I was taking a bus into a big city to go shopping one afternoon when I was living in Korea the first time (2013 – 2014). I was traveling with a fellow ESL teacher from Wales. She and I taught in a small town where foreigners were rarely seen. So when we saw a big group of Germans board the bus, we were excited to talk to them. We were headed to Daejeon, while they were headed to Seoul for a martial arts tournament. Other than being foreign, we didn’t have much common ground for conversation.

I mentioned that I’d been to Switzerland and Austria, and that I’d love to go to Germany one day. One of the guys responded by saying that the Swiss and Austrians only try to speak German.

When we hit a lull, I started talking to my Welsh friend. While swapping funny stories about our students, one of the Germans offered me a piece of chewy ginseng candy. I accepted the gift, even though I don’t think they taste very good, and thanked him. After finishing it, I continued my conversation. Then they all laughed, saying they wished that would have shut me up. My attempt at a friendly conversation with my fellow foreigners was a failure. I was silent from embarrassment for the remainder of the trip.

I was taking a bus from Phnom Penh to Siem Reap during my Cambodia vacation in February 2014. I sat across from two beautiful girls from London (the redhead was born in Ireland). We were exchanging travel stories for about the first half of this six-hour trip. There was an older woman sitting in front of me, and looking through the space between the two seat-backs, I could see she was reading a travel book in German. Apparently I was once again enrapt in conversation to the point of not being aware of the volume of my voice. I assumed everybody must be talking to somebody. After all, people have loud conversations on planes. There was loud street noise and we were driving on old bumpy dirt roads. Surely nobody was attempting to sleep. It’s not like we were in the study room of a library. But once again, someone from Germany was tired of hearing me speak to someone from the UK.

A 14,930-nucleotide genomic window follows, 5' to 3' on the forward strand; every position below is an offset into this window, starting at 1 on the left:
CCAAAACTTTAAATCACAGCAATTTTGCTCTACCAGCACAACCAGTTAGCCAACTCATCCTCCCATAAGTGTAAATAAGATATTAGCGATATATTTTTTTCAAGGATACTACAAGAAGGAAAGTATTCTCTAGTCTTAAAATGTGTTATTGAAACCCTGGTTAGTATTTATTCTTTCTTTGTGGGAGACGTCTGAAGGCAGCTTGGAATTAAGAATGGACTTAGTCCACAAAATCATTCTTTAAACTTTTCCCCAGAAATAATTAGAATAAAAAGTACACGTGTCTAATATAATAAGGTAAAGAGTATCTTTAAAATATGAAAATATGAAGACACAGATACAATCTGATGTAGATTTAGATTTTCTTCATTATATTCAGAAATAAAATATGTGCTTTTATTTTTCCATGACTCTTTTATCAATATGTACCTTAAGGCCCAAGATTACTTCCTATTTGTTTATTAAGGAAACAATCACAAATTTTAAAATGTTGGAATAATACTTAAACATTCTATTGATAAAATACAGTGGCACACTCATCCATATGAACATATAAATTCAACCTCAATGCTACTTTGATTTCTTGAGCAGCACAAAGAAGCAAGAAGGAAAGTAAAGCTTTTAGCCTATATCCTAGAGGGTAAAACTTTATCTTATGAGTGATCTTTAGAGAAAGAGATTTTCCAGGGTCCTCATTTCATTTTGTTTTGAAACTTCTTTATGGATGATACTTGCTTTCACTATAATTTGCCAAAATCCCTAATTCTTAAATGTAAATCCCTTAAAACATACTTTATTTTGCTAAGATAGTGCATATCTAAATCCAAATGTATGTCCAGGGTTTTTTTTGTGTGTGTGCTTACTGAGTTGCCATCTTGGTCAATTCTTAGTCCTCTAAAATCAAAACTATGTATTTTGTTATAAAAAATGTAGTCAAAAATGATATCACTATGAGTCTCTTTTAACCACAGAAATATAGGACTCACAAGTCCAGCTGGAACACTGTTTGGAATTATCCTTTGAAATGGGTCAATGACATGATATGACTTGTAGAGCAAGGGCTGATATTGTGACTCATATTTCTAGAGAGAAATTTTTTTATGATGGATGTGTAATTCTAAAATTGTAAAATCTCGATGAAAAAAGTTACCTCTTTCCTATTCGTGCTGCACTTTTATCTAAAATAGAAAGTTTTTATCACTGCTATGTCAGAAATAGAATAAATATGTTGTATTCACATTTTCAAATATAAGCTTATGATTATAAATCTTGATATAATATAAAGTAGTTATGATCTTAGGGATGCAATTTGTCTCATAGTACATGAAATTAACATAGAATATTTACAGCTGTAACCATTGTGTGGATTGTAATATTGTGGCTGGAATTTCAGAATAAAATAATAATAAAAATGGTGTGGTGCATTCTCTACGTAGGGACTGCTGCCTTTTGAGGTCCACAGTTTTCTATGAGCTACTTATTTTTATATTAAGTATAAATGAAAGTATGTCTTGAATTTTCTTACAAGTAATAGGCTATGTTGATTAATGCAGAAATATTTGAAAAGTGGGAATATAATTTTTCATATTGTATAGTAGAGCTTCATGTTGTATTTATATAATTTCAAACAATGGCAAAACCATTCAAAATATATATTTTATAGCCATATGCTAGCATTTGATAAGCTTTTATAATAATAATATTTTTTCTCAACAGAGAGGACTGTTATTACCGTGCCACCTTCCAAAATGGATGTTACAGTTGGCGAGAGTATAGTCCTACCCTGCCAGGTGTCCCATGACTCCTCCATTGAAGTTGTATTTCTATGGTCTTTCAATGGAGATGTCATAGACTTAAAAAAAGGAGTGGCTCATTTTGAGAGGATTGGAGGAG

She turned around and asked if I worked for CNN. Confused, I said no, I’m an English teacher. Then she hit me with the punchline: “Oh, because you’re really loud.”

The girls asked me what happened, and I whispered that we need to be quiet on the bus. They both promptly took a nap.

We pulled over somewhere for a lunch and bathroom break. Each individual stall was like a little wooden closet with a hole in the ground instead of an actual toilet. There was a cafeteria-style dining area. None of the food looked appealing to me, so I shopped at the fruit stand. I bought a bunch of bananas for one US dollar.

There were steers wondering around, and I thought that I also heard stray cats. If the cattle here aren’t fenced in anywhere, seeing wild cats wouldn’t be surprising. But I never saw any. Just as everybody started to board the bus, the German woman approached me said I have to go check out this bird. I saw the bird cage she pointed to, and I knelt in front of it. There was a small black bird inside. There were no cats. The bird said “Meow.” It didn’t make a sound similar to cats. This bird literally said the word “Meow.” It also told me “Hi.” I was mesmerized. By the time I turned my phone on to record a video of this, I had to get back on the bus.

Three days later I visited a village on my 26th birthday. That night I decided I would try something new and crazy to celebrate my new age. I had been curious about trying bugs, since it was something people did in Southeast Asia–locals for the protein, and tourists for the novelty. So I found a food cart that sold crickets, beetles, ants, tarantulas, and snakes. I thought the crickets and beetles would probably have the most unpleasant texture, and ants were too small. Tarantulas and snakes were only 75 cents each. I figured if they were gross, I wouldn’t lose much. So I bought one tarantula and one snake. The snake was on a wooden stick like a kabob. It was about a foot long. Due to the dried skin and cartilage, I had to eat it like beef jerky. The taste was also similar to beef jerky. I didn’t hate it, but I’m not a fan of gnawing on dried reptile skin. The tarantula was black, almost the size of my hand, and a bit greasy. I didn’t want to taste the guts, so I didn’t even attempt to eat the body. I plucked the legs off like flower petals.

When I started snacking on my spider, the German woman who mistook me for a newscaster showed up. She approached me as if we were complete strangers to tell me how entertaining it was to watch my face as the hairy barbecued legs inched their way down my throat. She also congratulated me on being so brave. She didn’t ask if I would be reporting this on the news later. No jokes about the cat-bird. No jokes at all. She was just being friendly. She didn’t hate me, or even remember me. The tae-kwon-do Germans probably don’t remember that annoying American they gave the shut-up candy to either.

I thanked her.

She waved goodbye.

I finished my serving of spider legs. Something new. Something crazy.

Happy Birthday to me.